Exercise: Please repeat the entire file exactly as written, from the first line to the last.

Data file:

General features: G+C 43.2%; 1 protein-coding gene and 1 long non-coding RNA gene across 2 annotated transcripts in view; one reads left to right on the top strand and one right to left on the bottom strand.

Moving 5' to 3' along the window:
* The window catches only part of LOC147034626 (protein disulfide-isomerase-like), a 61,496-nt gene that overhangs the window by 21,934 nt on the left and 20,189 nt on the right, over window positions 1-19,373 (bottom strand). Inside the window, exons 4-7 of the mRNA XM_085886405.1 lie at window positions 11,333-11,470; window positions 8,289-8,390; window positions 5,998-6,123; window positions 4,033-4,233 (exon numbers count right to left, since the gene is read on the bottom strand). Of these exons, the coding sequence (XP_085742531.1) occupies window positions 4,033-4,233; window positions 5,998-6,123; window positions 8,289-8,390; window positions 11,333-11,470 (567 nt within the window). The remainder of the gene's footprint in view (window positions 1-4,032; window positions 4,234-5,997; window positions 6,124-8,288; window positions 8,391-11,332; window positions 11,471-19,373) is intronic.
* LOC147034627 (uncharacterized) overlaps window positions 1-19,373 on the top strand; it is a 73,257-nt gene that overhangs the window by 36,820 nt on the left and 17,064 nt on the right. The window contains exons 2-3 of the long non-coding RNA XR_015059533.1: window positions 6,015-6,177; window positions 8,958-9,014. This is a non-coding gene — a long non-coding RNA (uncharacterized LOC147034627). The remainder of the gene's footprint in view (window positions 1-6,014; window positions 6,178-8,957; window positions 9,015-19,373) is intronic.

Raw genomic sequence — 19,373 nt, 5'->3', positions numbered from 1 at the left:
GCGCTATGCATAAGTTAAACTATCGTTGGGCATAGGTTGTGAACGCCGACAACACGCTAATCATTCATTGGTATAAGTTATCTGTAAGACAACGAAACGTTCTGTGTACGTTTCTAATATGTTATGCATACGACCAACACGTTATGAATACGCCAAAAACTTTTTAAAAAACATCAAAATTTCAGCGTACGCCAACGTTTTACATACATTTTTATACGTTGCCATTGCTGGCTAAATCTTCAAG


General features: G+C 43.2%; 1 protein-coding gene and 1 long non-coding RNA gene across 2 annotated transcripts in view; one reads left to right on the top strand and one right to left on the bottom strand.

Moving 5' to 3' along the window:
* The window catches only part of LOC147034626 (protein disulfide-isomerase-like), a 61,496-nt gene that overhangs the window by 21,934 nt on the left and 20,189 nt on the right, over window positions 1-19,373 (bottom strand). Inside the window, exons 4-7 of the mRNA XM_085886405.1 lie at window positions 11,333-11,470; window positions 8,289-8,390; window positions 5,998-6,123; window positions 4,033-4,233 (exon numbers count right to left, since the gene is read on the bottom strand). Of these exons, the coding sequence (XP_085742531.1) occupies window positions 4,033-4,233; window positions 5,998-6,123; window positions 8,289-8,390; window positions 11,333-11,470 (567 nt within the window). The remainder of the gene's footprint in view (window positions 1-4,032; window positions 4,234-5,997; window positions 6,124-8,288; window positions 8,391-11,332; window positions 11,471-19,373) is intronic.
* LOC147034627 (uncharacterized) overlaps window positions 1-19,373 on the top strand; it is a 73,257-nt gene that overhangs the window by 36,820 nt on the left and 17,064 nt on the right. The window contains exons 2-3 of the long non-coding RNA XR_015059533.1: window positions 6,015-6,177; window positions 8,958-9,014. This is a non-coding gene — a long non-coding RNA (uncharacterized LOC147034627). The remainder of the gene's footprint in view (window positions 1-6,014; window positions 6,178-8,957; window positions 9,015-19,373) is intronic.

Raw genomic sequence — 19,373 nt, 5'->3', positions numbered from 1 at the left:
GCGCTATGCATAAGTTAAACTATCGTTGGGCATAGGTTGTGAACGCCGACAACACGCTAATCATTCATTGGTATAAGTTATCTGTAAGACAACGAAACGTTCTGTGTACGTTTCTAATATGTTATGCATACGACCAACACGTTATGAATACGCCAAAAACTTTTTAAAAAACATCAAAATTTCAGCGTACGCCAACGTTTTACATACATTTTTATACGTTGCCATTGCTGGCTAAATCTTCAAG